Stefan:

[55:53] You mean by the point what.

Uncovering Family Secrets

Caller:

[55:56] Value does it bring to our relationship bring that up.
Stefan:

[56:00] Well i think what it would do is it would tell you how close your parents were, that's true it would tell you how well your mother knew your father because it sounds like your mother had some significant criticisms of your father, yeah and if she knew about this, then the criticisms would be pretty unkind and if she didn't know about this then the criticisms are irrelevant because she didn't even know any foundational aspects of your father's history i.
Caller:

[56:40] Would bet she didn't know based on the nature of the conversation i had with him where he brought it up.
Stefan:

[56:47] No but why he may have told her on his deathbed as he told you.
Caller:

[56:55] Well he wasn't in the hospital when he told me this was before that and he had this kind of like deer in headlights look like i'm revealing something deep about my past that i it didn't seem like he had mentioned this to very many people if anyone else.
Stefan:

[57:14] Well that's a whole lot of fog He might have told your mom off to you Or if you say very many people Maybe it was just you and your mom I don't know I.
Caller:

[57:21] Don't know either.
Stefan:

[57:24] Right, Was he religious?
Caller:

[57:30] Oh, yeah.
Stefan:

[57:32] Okay, so he was, in a sense, making his peace with God at the confessional, right?
Caller:

[57:37] Maybe, yeah, could be.
I think he was trying to connect with me, based on the conversation.
Stefan:

[57:48] Sorry, go ahead.
Caller:

[57:49] Yeah, because from what I recall about the conversation, I was talking about some deep topic related to sexual abuse.
And that was the segue into him revealing that, because I believe he felt safe to reveal that to me.
Stefan:

[58:08] Now, what's interesting to me is that you have said, well, what's the point of my mom knowing, which of course begs the question, I'm sure that's a good answer, what's the point of you knowing?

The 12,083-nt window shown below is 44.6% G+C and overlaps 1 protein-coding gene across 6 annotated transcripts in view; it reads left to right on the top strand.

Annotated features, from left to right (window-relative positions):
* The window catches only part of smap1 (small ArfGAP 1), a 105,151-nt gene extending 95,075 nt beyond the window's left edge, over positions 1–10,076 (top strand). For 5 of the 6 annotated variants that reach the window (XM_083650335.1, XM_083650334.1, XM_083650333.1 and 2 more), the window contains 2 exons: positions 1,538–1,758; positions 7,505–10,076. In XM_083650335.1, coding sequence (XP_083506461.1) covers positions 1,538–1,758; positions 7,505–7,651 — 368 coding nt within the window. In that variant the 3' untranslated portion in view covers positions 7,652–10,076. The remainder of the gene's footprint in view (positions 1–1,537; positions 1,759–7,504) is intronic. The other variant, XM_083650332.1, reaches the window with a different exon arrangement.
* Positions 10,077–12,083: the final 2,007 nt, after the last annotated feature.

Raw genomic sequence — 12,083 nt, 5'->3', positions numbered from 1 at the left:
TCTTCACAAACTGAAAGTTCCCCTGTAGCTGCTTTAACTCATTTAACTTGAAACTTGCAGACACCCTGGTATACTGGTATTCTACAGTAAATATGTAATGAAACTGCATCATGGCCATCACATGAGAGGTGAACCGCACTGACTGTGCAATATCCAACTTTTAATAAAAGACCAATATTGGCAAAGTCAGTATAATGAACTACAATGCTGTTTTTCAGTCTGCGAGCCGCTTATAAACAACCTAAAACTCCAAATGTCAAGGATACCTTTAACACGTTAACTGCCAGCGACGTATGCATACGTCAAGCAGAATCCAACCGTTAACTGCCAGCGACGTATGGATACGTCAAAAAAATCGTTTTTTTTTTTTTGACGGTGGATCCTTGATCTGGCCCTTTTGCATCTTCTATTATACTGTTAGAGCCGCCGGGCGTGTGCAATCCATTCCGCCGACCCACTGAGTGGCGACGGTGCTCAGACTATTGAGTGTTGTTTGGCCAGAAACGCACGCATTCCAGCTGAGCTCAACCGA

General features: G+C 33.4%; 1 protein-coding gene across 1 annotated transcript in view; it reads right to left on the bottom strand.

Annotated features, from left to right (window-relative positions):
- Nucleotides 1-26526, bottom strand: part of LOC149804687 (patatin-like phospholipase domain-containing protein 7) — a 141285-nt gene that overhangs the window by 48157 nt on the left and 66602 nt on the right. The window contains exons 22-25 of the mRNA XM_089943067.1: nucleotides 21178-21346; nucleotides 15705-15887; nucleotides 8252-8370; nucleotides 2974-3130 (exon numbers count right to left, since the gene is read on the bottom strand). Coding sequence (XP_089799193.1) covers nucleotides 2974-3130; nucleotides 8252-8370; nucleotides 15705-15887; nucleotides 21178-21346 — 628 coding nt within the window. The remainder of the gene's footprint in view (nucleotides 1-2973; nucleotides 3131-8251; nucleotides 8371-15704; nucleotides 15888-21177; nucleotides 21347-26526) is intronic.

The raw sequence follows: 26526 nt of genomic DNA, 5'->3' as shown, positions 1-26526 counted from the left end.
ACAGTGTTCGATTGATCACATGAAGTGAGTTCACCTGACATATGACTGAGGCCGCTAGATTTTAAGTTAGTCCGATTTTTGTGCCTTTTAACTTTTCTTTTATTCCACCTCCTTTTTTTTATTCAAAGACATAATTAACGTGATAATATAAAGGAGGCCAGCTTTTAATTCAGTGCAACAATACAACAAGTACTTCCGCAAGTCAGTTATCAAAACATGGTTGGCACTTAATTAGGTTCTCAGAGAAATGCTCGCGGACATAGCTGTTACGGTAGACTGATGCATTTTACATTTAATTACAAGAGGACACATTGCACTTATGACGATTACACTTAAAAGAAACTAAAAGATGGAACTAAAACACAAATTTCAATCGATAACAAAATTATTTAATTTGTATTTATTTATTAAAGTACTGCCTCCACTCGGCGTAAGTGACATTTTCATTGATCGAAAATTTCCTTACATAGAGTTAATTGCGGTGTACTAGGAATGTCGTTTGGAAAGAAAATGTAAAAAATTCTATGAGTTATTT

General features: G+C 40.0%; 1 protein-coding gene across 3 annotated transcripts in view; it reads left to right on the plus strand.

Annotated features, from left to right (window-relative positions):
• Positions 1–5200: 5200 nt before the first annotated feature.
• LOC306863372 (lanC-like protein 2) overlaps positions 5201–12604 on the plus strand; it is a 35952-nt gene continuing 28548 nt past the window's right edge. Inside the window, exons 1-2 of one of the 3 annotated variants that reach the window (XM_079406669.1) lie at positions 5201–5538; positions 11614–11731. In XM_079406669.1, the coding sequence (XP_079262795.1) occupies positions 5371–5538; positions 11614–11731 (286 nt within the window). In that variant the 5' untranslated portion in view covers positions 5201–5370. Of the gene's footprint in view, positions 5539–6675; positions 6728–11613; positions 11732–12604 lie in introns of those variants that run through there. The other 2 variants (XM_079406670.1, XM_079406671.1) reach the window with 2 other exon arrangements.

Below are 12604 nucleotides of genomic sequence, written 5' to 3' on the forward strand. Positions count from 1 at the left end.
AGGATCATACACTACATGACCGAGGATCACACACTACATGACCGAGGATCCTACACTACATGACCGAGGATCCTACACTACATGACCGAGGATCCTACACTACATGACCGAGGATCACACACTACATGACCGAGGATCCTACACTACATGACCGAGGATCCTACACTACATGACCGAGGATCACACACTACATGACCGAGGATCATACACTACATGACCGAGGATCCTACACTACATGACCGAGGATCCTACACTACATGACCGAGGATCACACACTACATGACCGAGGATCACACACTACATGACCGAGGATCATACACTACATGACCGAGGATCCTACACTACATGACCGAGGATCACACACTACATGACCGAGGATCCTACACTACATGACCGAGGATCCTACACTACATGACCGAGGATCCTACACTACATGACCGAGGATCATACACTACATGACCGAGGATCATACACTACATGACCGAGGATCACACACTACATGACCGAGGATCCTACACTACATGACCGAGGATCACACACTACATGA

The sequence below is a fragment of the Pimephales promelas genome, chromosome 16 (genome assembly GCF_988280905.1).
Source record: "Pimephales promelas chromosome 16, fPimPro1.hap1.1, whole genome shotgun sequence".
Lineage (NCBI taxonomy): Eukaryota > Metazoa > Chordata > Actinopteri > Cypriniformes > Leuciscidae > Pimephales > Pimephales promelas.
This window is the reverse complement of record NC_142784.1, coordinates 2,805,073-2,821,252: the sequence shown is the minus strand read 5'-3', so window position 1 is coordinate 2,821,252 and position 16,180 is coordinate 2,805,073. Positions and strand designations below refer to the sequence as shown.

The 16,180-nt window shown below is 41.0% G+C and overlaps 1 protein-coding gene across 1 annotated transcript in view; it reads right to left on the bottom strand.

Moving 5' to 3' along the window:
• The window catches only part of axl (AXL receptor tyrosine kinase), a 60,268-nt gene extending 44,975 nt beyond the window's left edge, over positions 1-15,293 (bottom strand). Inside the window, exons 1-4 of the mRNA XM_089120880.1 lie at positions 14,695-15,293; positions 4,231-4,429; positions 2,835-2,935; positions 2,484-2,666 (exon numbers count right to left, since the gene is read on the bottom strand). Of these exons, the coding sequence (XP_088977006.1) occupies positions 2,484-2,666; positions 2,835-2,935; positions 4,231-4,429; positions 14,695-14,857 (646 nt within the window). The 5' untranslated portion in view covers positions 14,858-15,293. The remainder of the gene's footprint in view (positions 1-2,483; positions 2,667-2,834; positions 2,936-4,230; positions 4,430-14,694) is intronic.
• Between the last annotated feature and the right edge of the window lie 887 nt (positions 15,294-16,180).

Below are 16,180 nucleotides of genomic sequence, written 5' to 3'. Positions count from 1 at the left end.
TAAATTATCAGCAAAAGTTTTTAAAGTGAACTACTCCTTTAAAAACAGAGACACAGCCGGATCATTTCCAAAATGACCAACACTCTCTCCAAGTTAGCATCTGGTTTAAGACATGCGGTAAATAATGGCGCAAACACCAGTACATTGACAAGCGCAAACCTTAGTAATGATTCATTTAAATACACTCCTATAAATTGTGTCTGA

Caller:

[58:22] I think the point of me knowing was that he needed to feel, accepted.
Stefan:

[58:31] Well that that's the point for him right what's the point of you knowing that's that's the benefit to him i don't because basically your question is well what's the value of my mother knowing right, right right and i mean the question is and maybe different answers or whatever but my question would then be well what's the point of you knowing i.
Caller:

[58:55] Never thought about it.
Stefan:

[59:01] But you see how you have this thing for your mom well i can't figure out the point it's like well but you didn't say my father told me this and i can't figure out the point it's only and the other reason too is that that if you have a secret, in general, isn't it kind of better to not have these kinds of secrets or to not hold them entirely yourself?
I mean, I could give you literally half a dozen reasons as to why it's a good thing to talk about, which doesn't mean you should or shouldn't.
I mean, there's other reasons you could make that it's not good to talk about. But sorry, go ahead.
Caller:

[59:36] Yeah, I would be of the mind that it's better to have this stuff fleshed out Well.
Stefan:

[59:43] Is your mother a grandmother?
Caller:

[59:45] Oh, yeah, yeah.
Stefan:

[59:46] Yeah. So she's around kids.

Importance of Sharing Essential Information

Caller:

[59:49] Right.
Stefan:

[59:49] I'm not saying she would do anything untoward.
Caller:

[59:52] Right.
Stefan:

[59:53] But if she chose a guy who was a child molesterer, then shouldn't she be alerted to her own blindness in this area so that she can keep more of an eye out on her grandkids?
Caller:

[1:00:11] Yeah, yeah. I don't know how much vetting went through.
I mean, the guy that she married, he's a pastor, so that could either be very good or very bad in that.
Stefan:

[1:00:27] And are you religious yourself?
Caller:

[1:00:29] Oh, yeah, yeah.
Stefan:

[1:00:30] Okay, so thou shalt not bear false witness if you're in possession of essential information that is important to the other person. Now, is it pleasant?
I don't know. I mean, I don't know what.
There's no asterisk on thou shalt not bear false witness, is there?
Unless it's unpleasant. Unless you can make up this what's the point excuse.
Caller:

[1:00:51] Yeah, but I'm not shying away from my dad. I'm not saying, oh, yeah, he was a super great guy. I'm not going to bear false witness about him.
Stefan:

[1:00:58] In no but your father has told you an essential fact about his life right and your mother is responsible for your father being in your life and so the fact that you have this information when the causal agent of you having this information doesn't have this information.
Caller:

[1:01:21] I don't know if she does or doesn't she I doubt she does but I guess my question is is keeping a secret bearing false witness at this point.